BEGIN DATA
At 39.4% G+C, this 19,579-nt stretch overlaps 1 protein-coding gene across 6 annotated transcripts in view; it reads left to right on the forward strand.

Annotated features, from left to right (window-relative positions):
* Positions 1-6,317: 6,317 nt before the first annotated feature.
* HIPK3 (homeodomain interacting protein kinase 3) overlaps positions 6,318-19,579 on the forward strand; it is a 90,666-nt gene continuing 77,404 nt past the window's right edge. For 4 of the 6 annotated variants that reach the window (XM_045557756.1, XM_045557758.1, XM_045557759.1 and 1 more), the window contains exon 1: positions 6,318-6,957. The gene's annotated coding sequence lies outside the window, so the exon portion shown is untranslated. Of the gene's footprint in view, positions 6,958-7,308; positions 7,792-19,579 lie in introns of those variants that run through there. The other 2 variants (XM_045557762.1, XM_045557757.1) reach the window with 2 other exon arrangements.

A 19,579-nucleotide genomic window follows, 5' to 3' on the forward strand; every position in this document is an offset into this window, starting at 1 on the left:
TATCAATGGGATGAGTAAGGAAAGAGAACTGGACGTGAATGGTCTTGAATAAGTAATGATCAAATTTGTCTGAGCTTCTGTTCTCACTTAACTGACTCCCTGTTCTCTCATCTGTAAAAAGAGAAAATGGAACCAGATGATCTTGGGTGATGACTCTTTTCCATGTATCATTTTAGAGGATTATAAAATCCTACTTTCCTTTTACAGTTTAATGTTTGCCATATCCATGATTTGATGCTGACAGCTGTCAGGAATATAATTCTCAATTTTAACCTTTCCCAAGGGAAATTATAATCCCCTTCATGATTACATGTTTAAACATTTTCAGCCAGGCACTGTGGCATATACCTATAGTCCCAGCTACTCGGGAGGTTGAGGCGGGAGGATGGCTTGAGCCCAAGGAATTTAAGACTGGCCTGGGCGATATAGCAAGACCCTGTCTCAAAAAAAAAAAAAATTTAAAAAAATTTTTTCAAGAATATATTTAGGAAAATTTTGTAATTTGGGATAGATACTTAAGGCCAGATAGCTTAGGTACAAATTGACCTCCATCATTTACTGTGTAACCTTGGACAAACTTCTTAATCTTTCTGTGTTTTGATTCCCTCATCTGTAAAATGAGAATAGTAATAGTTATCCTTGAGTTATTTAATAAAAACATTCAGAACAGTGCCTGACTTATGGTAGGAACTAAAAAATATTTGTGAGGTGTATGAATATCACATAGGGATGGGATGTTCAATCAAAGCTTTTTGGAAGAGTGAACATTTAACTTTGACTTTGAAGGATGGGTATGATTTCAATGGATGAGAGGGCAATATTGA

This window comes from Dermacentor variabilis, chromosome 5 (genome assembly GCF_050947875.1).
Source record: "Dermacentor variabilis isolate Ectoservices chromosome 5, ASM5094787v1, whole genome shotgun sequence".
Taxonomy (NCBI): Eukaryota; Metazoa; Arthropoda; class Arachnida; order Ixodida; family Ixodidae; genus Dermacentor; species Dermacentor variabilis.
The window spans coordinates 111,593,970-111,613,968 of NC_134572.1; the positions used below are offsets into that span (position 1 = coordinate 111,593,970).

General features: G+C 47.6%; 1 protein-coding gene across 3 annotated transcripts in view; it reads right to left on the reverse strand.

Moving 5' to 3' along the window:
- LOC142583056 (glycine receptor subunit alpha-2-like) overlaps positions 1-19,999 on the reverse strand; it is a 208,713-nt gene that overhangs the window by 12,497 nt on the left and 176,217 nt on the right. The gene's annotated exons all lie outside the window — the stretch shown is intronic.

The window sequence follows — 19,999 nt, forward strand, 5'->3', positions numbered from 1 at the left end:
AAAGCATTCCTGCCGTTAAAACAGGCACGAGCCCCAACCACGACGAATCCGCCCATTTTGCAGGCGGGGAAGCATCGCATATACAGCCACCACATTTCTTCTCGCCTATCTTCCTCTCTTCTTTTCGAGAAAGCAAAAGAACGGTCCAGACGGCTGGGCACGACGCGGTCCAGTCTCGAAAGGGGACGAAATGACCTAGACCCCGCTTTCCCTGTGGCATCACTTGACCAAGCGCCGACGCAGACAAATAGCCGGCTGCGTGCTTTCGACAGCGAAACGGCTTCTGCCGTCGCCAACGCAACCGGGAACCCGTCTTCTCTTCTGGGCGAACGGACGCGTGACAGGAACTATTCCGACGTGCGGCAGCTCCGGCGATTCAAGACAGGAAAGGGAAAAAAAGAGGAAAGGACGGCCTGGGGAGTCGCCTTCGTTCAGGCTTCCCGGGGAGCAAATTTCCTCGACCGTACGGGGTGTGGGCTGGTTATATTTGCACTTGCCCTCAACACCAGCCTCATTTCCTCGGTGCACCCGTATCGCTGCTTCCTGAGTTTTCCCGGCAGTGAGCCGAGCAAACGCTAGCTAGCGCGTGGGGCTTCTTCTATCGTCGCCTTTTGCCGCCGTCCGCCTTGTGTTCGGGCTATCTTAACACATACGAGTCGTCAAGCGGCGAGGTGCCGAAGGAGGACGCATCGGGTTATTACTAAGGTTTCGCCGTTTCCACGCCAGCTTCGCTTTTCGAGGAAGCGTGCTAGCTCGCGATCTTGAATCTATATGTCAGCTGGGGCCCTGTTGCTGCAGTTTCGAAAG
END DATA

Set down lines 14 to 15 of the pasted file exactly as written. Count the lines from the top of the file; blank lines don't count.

The window sequence follows — 19,999 nt, forward strand, 5'->3', positions numbered from 1 at the left end:
AAAGCATTCCTGCCGTTAAAACAGGCACGAGCCCCAACCACGACGAATCCGCCCATTTTGCAGGCGGGGAAGCATCGCATATACAGCCACCACATTTCTTCTCGCCTATCTTCCTCTCTTCTTTTCGAGAAAGCAAAAGAACGGTCCAGACGGCTGGGCACGACGCGGTCCAGTCTCGAAAGGGGACGAAATGACCTAGACCCCGCTTTCCCTGTGGCATCACTTGACCAAGCGCCGACGCAGACAAATAGCCGGCTGCGTGCTTTCGACAGCGAAACGGCTTCTGCCGTCGCCAACGCAACCGGGAACCCGTCTTCTCTTCTGGGCGAACGGACGCGTGACAGGAACTATTCCGACGTGCGGCAGCTCCGGCGATTCAAGACAGGAAAGGGAAAAAAAGAGGAAAGGACGGCCTGGGGAGTCGCCTTCGTTCAGGCTTCCCGGGGAGCAAATTTCCTCGACCGTACGGGGTGTGGGCTGGTTATATTTGCACTTGCCCTCAACACCAGCCTCATTTCCTCGGTGCACCCGTATCGCTGCTTCCTGAGTTTTCCCGGCAGTGAGCCGAGCAAACGCTAGCTAGCGCGTGGGGCTTCTTCTATCGTCGCCTTTTGCCGCCGTCCGCCTTGTGTTCGGGCTATCTTAACACATACGAGTCGTCAAGCGGCGAGGTGCCGAAGGAGGACGCATCGGGTTATTACTAAGGTTTCGCCGTTTCCACGCCAGCTTCGCTTTTCGAGGAAGCGTGCTAGCTCGCGATCTTGAATCTATATGTCAGCTGGGGCCCTGTTGCTGCAGTTTCGAAAG